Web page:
Several federal cases have discussed whether or not a hospital should be allowed to assert a lien against a patient's recovery from a third party tortfeasor when that hospital has already recovered a portion of its bills from Medicaid. All of these cases have held that when a hospital bills and accepts payment from Medicaid, its claim must be treated as paid in full, and it may no longer seek to recover any fees from the patient or any other party. See Evanston Hosp. v. Hauck, 1 F.3d 540 (7th Cir. 1993); Miller v. Gorski Wladyslaw Estate, 547 F.3d 273 (5th Cir. 2008). Conversely, these cases indicate that when the hospital has not accepted payment from Medicaid, it is free to seek full recovery from the patient. See id. Here, because Michigan Medicaid denied its claim, Petitioner never actually accepted payment from Michigan Medicaid, thus leaving all of Petitioner's bills unpaid. Respondent argues that, nevertheless, Petitioner should be barred from recovering a greater amount now as it would be in essence receiving a windfall for its failure to timely file its claim with Michigan Medicaid. While this may be the case, because Petitioner never actually accepted payment from Michigan Medicaid, precedent dictates that it is free to seek full recovery from Respondent or any other third party source. Accordingly, Respondent's second objection also fails.

B.Whether The Amount of the Lien is Reasonable and Necessary

Next, Respondent argues that Petitioner's Lien should be denied because Petitioner did not satisfy its burden of showing that its charges were reasonable or customary. (Doc. 472 at 11). However, as Magistrate Judge Gorman found in his Order denying Respondent's Motion to Compel Discovery (Doc. 469) on this issue, the bills upon which Petitioner now seeks to recover were presented to the jury as part of Respondent's damages at trial. Moreover, the jury there found that Respondent's medical bills were reasonable. (Doc. 378 at 1). Respondent may not rely upon Petitioner's medical bills as part of its case before the jury, but now, when Petitioner seeks to recover upon them, dispute that they were not reasonable or necessary. Therefore, this objection also fails.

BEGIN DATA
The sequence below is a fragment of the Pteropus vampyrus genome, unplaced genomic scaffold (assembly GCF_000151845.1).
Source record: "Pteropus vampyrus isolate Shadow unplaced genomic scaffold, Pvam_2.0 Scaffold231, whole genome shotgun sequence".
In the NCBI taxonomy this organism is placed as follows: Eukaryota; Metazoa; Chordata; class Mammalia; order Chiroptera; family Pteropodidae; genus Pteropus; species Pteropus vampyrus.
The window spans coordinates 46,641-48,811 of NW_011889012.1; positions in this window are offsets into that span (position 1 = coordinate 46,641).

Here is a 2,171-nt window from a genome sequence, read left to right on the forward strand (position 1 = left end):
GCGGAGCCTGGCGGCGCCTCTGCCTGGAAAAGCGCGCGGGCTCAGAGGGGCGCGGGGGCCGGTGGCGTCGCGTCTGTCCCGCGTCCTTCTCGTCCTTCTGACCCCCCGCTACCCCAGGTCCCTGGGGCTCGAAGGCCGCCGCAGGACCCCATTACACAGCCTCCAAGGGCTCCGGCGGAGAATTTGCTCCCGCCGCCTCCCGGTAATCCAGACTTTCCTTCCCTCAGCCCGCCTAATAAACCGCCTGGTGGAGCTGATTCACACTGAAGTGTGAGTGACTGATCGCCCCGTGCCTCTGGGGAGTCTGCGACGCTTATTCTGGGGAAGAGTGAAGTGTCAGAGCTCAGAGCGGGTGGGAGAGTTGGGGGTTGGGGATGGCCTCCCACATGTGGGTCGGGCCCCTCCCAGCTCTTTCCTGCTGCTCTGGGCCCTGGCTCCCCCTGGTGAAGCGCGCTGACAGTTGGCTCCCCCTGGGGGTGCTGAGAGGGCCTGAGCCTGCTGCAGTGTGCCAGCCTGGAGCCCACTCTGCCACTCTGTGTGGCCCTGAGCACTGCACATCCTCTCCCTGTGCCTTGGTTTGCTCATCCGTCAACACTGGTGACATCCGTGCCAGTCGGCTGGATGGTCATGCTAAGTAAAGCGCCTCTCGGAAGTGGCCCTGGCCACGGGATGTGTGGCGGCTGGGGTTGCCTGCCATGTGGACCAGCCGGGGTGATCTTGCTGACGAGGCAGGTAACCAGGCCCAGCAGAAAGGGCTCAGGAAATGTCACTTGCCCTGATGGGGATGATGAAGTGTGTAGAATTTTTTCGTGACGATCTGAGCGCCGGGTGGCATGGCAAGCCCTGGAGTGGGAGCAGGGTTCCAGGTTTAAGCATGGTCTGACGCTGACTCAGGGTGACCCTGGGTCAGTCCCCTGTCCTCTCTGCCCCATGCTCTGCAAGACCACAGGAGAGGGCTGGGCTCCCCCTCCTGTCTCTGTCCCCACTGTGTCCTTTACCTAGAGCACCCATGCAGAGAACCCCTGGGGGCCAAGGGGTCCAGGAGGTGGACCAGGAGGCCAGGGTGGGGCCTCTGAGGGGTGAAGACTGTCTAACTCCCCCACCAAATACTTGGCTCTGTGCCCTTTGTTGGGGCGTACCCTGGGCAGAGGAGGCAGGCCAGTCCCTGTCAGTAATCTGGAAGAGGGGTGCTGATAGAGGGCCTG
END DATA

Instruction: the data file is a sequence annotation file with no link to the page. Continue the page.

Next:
C.Prior Acceptance of Payment

Finally, Respondent argues that Petitioner should be barred from recovering on its lien because "it is apparent that one of the bills for services rendered to Ms. McCloud was submitted by [P]petitioner to Michigan Medicaid for reimbursement in timely fashion and the claim was paid." (Doc. 472 at 15). However, as Petitioner pointed out in its Response to Respondent's Brief (Doc. 475), the payment to which Respondent points was not made to Petitioner, but to a separate doctor, Doctor Benito Camacho. (See Doc. 472 Exh. B). Accordingly, Respondent's claim for reduction is utterly without merit, and its final objection is also denied.

CONCLUSION

For the foregoing reasons, Respondent's Objections to and Motion for Reconsideration of the Magistrate's Order (Doc. 479) is GRANTED in part and DENIED in part. It is granted to the extent that the Court has here reconsidered portions of Magistrate Judge Gorman's Order, however all of its objections are DENIED. The Order of Magistrate Judge Gorman is AFFIRMED, Petitioner's Petition to Adjudicate Liens (Doc. 445) is GRANTED, and its Lien of $261,902.33 is to be paid in full. IT IS SO ORDERED.

Joe B. McDade